I hope this will help. If you need more details, feel free to ask.

Regards,
AndersWP


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wamoz earned 200 total points
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You don't need a pattern to find out the capabilities of each subclass. Just give the base class a Capabilities list, after the fashion of the ubiquitous Items property, initialise the contents of FItems in the constructor, and add any further capabilities to FItems in each subclass's constructor. Then if you want to know what an object can do, you need only ask it.

As for your need to vary dynamically the class that your factory creates, look up "class of" in the Delphi help. You can create a type that is an instance of the *class* object. Thus

    type
      TCustomWidget = class
        .
        .
        .
        end;
      TClassOfCustomWidget = class of TCustomWidget;
      TFramework = class
        private
          FItems:FList;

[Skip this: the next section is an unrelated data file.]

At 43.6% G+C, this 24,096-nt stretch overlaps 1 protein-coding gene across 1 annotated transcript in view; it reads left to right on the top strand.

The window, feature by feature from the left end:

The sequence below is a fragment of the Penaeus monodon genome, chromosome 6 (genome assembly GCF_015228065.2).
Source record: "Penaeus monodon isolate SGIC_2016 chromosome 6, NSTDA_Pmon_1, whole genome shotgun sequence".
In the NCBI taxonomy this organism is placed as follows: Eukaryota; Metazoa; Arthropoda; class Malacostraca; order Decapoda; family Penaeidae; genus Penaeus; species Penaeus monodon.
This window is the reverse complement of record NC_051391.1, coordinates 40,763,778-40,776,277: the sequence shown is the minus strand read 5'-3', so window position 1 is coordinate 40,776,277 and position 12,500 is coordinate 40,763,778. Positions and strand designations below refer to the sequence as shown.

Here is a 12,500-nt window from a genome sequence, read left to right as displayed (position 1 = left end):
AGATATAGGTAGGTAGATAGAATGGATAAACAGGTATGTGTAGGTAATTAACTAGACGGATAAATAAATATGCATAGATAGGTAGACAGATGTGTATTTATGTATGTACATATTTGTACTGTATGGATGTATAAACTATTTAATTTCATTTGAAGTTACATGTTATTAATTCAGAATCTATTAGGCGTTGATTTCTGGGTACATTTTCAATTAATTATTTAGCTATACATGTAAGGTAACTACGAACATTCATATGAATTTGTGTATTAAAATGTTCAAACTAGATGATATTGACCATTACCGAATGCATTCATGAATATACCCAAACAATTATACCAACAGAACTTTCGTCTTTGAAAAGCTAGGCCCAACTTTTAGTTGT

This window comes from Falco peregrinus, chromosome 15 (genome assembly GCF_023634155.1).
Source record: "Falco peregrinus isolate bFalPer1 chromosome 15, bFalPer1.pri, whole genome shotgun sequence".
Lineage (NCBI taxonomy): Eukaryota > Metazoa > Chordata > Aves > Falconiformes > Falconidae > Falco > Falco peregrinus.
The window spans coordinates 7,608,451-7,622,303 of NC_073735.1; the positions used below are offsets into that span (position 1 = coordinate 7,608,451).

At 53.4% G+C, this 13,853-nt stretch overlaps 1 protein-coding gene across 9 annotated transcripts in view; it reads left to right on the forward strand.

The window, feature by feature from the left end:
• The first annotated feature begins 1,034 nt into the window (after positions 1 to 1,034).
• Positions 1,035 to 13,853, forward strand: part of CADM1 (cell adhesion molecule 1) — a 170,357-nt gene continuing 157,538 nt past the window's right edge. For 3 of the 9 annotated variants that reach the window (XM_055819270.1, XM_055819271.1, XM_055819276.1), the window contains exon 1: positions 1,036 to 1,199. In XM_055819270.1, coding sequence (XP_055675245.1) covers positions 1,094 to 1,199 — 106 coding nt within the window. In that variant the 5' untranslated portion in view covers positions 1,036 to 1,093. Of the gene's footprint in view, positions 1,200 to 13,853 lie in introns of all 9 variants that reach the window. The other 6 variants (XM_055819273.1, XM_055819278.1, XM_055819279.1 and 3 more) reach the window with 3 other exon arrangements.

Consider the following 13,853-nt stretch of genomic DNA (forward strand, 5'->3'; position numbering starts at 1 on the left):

FClassToMake:TClassOfCustomWidget;
        public
          procedure Add;
          property ClassToMake:TClassOfCustomWidget
            read FClassToMake
            write FClassToMake;
          .
          .
          .
        end;

    var
      aFramework:TFramework;

    procedure TFramework.Add;
      begin
      FItems.Add(FClassToMake.Create);
      end;
 
And somewhere in your code you can do this:

    aFramework.ClassToMake := TSomeOtherWidget;
    aFramework.Add;

You could make it even simpler and just pass the class as a parameter to the Add method.

    type
      TCustomWidget = class
        .
        .
        .
        end;
      TClassOfCustomWidget = class of TCustomWidget;